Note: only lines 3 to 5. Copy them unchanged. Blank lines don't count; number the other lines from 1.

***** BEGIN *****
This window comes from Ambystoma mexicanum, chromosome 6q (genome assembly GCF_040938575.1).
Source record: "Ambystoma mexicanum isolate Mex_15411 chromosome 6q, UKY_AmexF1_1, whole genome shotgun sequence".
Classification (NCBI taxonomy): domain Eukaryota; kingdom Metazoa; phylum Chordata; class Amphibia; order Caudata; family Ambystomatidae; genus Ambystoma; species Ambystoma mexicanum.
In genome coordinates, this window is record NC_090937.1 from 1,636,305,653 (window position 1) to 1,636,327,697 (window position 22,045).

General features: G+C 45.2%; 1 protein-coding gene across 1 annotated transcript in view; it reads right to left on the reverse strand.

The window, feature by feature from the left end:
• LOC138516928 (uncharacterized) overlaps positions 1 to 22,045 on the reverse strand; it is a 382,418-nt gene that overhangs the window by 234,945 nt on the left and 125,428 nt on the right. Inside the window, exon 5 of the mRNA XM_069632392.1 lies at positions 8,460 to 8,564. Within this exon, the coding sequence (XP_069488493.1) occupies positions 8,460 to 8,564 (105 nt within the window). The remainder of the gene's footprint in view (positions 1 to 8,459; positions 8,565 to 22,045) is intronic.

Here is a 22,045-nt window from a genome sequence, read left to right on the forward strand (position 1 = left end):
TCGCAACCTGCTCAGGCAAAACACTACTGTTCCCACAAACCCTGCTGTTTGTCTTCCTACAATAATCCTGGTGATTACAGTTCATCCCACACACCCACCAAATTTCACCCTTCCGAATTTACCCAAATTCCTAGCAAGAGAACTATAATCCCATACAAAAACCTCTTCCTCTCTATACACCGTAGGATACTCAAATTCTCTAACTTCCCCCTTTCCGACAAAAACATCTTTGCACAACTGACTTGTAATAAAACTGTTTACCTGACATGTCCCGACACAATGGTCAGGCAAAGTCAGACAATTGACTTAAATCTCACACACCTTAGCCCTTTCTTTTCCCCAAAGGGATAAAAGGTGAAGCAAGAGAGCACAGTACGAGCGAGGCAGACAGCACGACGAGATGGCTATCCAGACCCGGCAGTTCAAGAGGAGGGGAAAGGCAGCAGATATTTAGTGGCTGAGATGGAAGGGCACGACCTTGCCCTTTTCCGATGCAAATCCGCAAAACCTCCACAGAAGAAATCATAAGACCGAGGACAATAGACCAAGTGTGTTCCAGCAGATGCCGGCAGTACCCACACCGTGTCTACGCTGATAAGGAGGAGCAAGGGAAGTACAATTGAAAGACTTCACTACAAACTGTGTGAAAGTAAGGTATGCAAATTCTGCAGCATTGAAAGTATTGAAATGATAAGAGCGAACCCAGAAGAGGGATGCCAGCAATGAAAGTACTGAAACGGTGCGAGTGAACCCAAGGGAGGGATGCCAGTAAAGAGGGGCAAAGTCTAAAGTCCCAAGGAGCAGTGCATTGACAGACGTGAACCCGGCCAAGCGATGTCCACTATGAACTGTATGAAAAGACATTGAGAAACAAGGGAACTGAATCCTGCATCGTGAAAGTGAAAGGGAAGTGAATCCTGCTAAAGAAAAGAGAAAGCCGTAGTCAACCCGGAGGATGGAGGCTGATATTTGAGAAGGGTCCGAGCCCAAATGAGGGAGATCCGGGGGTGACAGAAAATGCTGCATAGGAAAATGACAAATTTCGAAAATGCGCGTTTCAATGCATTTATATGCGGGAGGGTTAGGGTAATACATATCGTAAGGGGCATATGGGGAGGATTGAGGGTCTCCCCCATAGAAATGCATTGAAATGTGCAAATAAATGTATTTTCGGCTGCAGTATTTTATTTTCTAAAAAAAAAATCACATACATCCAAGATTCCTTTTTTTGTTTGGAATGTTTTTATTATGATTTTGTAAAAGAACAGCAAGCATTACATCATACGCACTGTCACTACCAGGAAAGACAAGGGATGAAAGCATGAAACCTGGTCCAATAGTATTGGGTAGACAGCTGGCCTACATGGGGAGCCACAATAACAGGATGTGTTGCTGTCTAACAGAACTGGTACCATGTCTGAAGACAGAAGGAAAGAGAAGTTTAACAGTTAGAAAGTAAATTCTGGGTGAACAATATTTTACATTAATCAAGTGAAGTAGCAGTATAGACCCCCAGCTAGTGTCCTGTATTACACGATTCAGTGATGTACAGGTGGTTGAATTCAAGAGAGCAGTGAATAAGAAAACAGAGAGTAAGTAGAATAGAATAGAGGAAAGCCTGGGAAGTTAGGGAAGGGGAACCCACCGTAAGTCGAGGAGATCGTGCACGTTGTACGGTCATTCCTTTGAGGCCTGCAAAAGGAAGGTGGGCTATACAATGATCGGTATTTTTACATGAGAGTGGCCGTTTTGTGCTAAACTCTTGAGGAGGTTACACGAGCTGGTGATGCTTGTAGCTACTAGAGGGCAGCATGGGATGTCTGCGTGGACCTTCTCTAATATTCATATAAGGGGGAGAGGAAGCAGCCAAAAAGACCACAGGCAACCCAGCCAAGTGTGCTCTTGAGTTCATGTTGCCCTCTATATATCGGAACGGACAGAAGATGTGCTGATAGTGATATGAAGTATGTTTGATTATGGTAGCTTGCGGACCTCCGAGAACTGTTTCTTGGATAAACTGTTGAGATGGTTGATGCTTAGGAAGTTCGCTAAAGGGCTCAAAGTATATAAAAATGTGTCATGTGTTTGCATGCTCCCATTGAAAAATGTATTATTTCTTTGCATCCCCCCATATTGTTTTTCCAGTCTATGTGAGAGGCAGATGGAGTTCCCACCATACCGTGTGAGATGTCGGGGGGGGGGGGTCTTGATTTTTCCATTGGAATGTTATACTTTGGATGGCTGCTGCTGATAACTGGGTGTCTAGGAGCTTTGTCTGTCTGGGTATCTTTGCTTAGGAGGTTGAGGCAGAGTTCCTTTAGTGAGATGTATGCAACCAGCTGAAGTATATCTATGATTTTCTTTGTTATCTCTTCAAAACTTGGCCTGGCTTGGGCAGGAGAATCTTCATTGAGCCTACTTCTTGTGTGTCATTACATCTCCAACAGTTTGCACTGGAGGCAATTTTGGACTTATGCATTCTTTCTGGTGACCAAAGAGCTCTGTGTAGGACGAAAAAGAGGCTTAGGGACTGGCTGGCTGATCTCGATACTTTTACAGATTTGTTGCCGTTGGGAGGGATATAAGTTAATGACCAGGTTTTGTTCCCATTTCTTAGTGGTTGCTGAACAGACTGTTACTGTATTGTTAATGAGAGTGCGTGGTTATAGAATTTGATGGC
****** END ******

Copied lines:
Classification (NCBI taxonomy): domain Eukaryota; kingdom Metazoa; phylum Chordata; class Amphibia; order Caudata; family Ambystomatidae; genus Ambystoma; species Ambystoma mexicanum.
In genome coordinates, this window is record NC_090937.1 from 1,636,305,653 (window position 1) to 1,636,327,697 (window position 22,045).

General features: G+C 45.2%; 1 protein-coding gene across 1 annotated transcript in view; it reads right to left on the reverse strand.